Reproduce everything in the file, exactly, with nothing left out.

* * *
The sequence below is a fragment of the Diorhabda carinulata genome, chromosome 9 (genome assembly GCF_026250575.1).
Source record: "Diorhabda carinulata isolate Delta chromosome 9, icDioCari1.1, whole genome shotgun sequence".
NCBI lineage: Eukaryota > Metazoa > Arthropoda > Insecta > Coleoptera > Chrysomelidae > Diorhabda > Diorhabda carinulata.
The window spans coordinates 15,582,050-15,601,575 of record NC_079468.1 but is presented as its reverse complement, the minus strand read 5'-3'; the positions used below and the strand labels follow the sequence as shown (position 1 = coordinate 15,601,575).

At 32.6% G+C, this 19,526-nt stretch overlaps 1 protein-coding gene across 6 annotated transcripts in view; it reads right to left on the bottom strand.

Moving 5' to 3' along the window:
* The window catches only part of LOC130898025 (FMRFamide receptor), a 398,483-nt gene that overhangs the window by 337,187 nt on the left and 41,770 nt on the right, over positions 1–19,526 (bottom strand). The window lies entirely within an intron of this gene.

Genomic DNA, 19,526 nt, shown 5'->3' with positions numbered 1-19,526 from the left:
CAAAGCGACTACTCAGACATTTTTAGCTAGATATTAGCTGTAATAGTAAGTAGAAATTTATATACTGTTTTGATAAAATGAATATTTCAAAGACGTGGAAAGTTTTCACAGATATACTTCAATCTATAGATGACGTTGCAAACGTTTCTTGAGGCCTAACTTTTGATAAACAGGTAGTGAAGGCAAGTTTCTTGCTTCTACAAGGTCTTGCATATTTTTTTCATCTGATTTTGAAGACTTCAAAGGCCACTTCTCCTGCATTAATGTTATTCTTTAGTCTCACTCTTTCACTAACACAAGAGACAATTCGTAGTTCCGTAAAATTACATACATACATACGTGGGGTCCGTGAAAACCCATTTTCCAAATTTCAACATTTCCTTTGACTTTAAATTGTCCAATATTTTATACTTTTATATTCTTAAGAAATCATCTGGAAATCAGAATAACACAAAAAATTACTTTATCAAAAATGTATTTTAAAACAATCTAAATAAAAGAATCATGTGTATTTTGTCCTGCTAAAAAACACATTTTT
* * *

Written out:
The sequence below is a fragment of the Diorhabda carinulata genome, chromosome 9 (genome assembly GCF_026250575.1).
Source record: "Diorhabda carinulata isolate Delta chromosome 9, icDioCari1.1, whole genome shotgun sequence".
NCBI lineage: Eukaryota > Metazoa > Arthropoda > Insecta > Coleoptera > Chrysomelidae > Diorhabda > Diorhabda carinulata.
The window spans coordinates 15,582,050-15,601,575 of record NC_079468.1 but is presented as its reverse complement, the minus strand read 5'-3'; the positions used below and the strand labels follow the sequence as shown (position 1 = coordinate 15,601,575).

At 32.6% G+C, this 19,526-nt stretch overlaps 1 protein-coding gene across 6 annotated transcripts in view; it reads right to left on the bottom strand.

Moving 5' to 3' along the window:
* The window catches only part of LOC130898025 (FMRFamide receptor), a 398,483-nt gene that overhangs the window by 337,187 nt on the left and 41,770 nt on the right, over positions 1–19,526 (bottom strand). The window lies entirely within an intron of this gene.

Genomic DNA, 19,526 nt, shown 5'->3' with positions numbered 1-19,526 from the left:
CAAAGCGACTACTCAGACATTTTTAGCTAGATATTAGCTGTAATAGTAAGTAGAAATTTATATACTGTTTTGATAAAATGAATATTTCAAAGACGTGGAAAGTTTTCACAGATATACTTCAATCTATAGATGACGTTGCAAACGTTTCTTGAGGCCTAACTTTTGATAAACAGGTAGTGAAGGCAAGTTTCTTGCTTCTACAAGGTCTTGCATATTTTTTTCATCTGATTTTGAAGACTTCAAAGGCCACTTCTCCTGCATTAATGTTATTCTTTAGTCTCACTCTTTCACTAACACAAGAGACAATTCGTAGTTCCGTAAAATTACATACATACATACGTGGGGTCCGTGAAAACCCATTTTCCAAATTTCAACATTTCCTTTGACTTTAAATTGTCCAATATTTTATACTTTTATATTCTTAAGAAATCATCTGGAAATCAGAATAACACAAAAAATTACTTTATCAAAAATGTATTTTAAAACAATCTAAATAAAAGAATCATGTGTATTTTGTCCTGCTAAAAAACACATTTTT